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Today’s post is written by Michael F. Opitz, professor emeritus of reading education from the University of Northern Colorado who has investigated numerous literacy topics, including listening over two decades. His substantive research on teaching listening resulted in his book, Listen Hear! 25 Effective Listening Comprehension Strategies (Heinemann, 2004). He is the author of and coauthor of numerous books, articles, and reading programs. Read his first blog here called 5 reasons why you should teach listening and second blog called 7 guidelines for teaching listening.

Several years ago, Thomas G. Devine noted that we learn more through television, radio, and movies than we do in formal schooling. Without a doubt, speakers are in a powerful position to influence listeners and teaching students how to listen is imperative for them to be able to think for themselves. This is exactly the focus of Listenwise.

Understanding how to teach listening necessitates understanding of the different types of listening that you want students to develop. Each level has corresponding skills.

Discriminative listening is foundational to the other levels. For example, being adept with discriminative listening puts students in a better position to listen for specific details (i.e., precise listening), use vocal expressions and nonverbal cues to make decisions about the speaker’s message (i.e., strategic listening), use nonverbal cues to determine a speaker’s perspective (critical listening), and use sounds to appreciate what they are listening to (i.e., appreciative listening). These are ways that foundational discriminative listening skills come into play in other listening levels.  That said, one level is not necessarily a prerequisite to the next. Students can be adept with one type of listening, yet not with another and they can develop listening skills at all levels simultaneously. These skills also cross grade levels. Sixth graders, for example, can be taught to listen precisely and critically. Much depends on the intended purpose for the listening experience and conveying that purpose to students at the start of a listening lesson.

Discriminative listening is being able to listen to pertinent sounds as well as being able to distinguish between verbal and nonverbal cues. Tongue twisters are one way to help students develop the ability to hear differences among sounds whereas showing students how to use their voices to convey various emotions to listeners is a way to teach them how to use verbal cues. Having students attend and interpret the speaker’s mannerisms (e.g., smiles, crossed arms, clenched fists) is a way to teach how nonverbal cues convey the speaker’s message.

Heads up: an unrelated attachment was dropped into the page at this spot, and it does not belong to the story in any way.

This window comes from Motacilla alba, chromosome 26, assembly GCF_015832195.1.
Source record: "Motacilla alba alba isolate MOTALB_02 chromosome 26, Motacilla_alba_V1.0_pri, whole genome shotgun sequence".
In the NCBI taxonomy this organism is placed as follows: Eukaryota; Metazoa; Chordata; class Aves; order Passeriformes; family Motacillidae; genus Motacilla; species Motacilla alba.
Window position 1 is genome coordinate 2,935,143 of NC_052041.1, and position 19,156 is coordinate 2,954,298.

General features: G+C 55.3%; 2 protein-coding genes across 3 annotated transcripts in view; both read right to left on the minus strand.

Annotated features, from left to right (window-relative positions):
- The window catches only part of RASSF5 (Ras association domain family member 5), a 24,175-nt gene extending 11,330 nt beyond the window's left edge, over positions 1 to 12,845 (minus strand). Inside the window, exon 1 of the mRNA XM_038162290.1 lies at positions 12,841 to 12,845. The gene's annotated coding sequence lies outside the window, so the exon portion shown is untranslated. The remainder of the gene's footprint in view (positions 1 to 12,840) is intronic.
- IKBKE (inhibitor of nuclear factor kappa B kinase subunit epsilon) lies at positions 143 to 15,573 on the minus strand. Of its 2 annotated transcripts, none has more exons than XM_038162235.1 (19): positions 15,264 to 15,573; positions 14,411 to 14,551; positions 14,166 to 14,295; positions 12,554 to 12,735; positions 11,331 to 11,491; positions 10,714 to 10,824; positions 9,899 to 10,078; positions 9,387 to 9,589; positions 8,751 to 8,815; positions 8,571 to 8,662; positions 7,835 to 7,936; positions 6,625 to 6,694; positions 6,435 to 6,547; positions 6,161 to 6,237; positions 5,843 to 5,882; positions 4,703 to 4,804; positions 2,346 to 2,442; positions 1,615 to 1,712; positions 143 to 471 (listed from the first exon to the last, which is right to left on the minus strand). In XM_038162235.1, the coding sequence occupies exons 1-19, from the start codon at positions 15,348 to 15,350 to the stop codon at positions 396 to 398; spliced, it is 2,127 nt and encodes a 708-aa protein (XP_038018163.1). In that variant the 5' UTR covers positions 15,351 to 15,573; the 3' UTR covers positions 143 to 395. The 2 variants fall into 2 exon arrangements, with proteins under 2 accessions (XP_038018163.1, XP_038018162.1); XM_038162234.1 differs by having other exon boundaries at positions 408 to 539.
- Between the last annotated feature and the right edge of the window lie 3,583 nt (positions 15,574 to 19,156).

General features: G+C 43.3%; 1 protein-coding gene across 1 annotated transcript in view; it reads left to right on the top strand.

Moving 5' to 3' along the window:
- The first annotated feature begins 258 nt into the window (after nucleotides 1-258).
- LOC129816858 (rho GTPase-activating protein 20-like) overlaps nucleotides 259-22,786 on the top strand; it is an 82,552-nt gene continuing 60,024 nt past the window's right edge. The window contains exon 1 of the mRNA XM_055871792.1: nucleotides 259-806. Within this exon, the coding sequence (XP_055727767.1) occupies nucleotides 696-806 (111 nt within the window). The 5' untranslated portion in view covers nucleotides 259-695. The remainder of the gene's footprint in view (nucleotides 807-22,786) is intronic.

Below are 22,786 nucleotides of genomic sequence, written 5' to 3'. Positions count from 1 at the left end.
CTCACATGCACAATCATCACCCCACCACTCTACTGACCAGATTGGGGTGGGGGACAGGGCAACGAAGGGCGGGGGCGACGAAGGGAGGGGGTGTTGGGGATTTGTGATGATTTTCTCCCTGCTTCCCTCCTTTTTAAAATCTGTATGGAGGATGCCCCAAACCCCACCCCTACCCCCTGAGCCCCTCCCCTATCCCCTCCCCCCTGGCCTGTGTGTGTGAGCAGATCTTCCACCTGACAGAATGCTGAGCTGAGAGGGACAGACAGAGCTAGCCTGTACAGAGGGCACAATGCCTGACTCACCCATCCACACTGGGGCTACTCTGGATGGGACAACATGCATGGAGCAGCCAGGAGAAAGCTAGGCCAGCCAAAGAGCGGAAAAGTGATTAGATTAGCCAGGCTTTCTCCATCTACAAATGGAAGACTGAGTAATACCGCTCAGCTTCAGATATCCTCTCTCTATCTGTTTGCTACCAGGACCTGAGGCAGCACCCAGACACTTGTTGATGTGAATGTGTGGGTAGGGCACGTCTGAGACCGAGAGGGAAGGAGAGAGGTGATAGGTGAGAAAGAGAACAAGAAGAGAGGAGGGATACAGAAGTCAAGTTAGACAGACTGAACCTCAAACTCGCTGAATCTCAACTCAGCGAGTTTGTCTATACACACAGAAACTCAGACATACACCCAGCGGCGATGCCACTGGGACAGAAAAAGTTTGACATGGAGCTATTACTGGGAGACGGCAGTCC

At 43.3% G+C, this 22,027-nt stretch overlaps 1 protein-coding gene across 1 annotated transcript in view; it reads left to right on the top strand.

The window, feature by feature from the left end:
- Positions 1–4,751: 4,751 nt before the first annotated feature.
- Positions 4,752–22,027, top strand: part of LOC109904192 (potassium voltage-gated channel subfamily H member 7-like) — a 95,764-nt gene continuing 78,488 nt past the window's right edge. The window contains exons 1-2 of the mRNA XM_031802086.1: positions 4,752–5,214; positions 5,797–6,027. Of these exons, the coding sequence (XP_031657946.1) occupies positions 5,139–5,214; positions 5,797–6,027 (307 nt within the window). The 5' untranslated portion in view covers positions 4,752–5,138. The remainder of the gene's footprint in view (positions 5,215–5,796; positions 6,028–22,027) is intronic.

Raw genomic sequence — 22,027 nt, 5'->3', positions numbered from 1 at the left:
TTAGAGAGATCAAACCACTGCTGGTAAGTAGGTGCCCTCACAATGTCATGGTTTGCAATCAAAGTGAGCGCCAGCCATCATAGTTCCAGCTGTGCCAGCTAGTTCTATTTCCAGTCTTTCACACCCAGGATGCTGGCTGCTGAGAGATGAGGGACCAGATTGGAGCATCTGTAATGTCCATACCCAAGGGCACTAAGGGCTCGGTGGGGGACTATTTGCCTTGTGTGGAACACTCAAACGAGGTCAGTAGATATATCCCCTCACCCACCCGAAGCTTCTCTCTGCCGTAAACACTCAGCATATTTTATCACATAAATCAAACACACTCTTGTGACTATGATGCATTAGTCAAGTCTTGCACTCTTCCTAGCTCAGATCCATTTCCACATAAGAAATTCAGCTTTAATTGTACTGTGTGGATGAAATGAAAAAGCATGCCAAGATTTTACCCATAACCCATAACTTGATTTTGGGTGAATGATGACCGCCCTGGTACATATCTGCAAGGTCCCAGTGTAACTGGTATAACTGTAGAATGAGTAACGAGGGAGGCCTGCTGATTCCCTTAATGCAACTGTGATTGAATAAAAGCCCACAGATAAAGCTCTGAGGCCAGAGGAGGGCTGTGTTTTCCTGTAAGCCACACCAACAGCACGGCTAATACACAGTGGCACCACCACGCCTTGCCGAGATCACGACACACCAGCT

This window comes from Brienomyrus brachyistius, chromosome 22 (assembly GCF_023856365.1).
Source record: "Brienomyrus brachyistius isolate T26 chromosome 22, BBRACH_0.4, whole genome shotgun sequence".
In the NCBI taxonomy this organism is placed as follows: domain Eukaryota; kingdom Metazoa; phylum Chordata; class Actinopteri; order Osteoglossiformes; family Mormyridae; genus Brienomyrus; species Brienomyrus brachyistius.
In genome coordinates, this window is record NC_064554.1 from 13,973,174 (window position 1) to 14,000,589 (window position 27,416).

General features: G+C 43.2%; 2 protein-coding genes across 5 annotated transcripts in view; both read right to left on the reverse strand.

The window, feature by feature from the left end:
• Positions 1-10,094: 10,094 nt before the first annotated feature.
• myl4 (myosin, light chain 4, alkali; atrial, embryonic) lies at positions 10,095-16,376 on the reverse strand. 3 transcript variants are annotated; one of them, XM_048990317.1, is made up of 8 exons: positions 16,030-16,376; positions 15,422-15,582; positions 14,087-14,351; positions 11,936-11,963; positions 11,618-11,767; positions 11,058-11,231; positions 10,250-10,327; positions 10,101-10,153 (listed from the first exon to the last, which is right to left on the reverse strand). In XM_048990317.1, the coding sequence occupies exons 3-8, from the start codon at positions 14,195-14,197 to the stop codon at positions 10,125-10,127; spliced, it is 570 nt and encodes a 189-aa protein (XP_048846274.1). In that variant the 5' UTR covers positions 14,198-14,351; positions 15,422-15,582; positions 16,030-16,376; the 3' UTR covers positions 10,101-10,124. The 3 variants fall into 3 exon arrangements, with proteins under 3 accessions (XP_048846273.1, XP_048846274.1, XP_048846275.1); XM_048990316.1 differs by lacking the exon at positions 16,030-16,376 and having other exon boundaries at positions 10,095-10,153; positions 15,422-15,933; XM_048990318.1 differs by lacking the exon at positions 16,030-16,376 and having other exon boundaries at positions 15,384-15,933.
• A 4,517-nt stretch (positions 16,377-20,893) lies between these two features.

Precise listening helps ascertain specific information. Teaching children how to recall details, how to paraphrase information, how to follow spoken directions are the types of skills that call for precise listening.

Strategic listening is basically helping students listen for understanding. Teaching students how to connect the ideas they are hearing with their prior knowledge about the topic, how to summarize information, how to compare and contrast information, and how to make inferences are skills associated with strategic listening. This level calls on listeners to concentrate on the intended meaning.

Critical listening is all about helping learners not only comprehend the spoken message, but how to evaluate it. They are able to scrutinize and analyze the message, looking for logic and statements that either support or negate the stated message, in order to be convinced that the speaker is credible. Teaching students how to recognize bias, distinguish among fact and opinion, and detecting propaganda techniques are skills that enable them to listen critically.

Appreciative listening is appreciating the overall style of the speaker and is fairly individualistic. As we listen at this level, different aspects of what we are hearing catch our attention. This is why some might enjoy listening to some types of poetry, songs, musical scores more so than others. Teaching students how to recognizing the power of language, appreciate oral interpretations, and understand the power of imagination are ways to help learners become appreciative listeners.

In summary, there are five listening levels and each has associated skills. These are shown in the table below. Teaching listening skills to students is about showing them how to listen rather than telling them to listen.

 

Listening Level Brief Definition Associated Comprehension Skills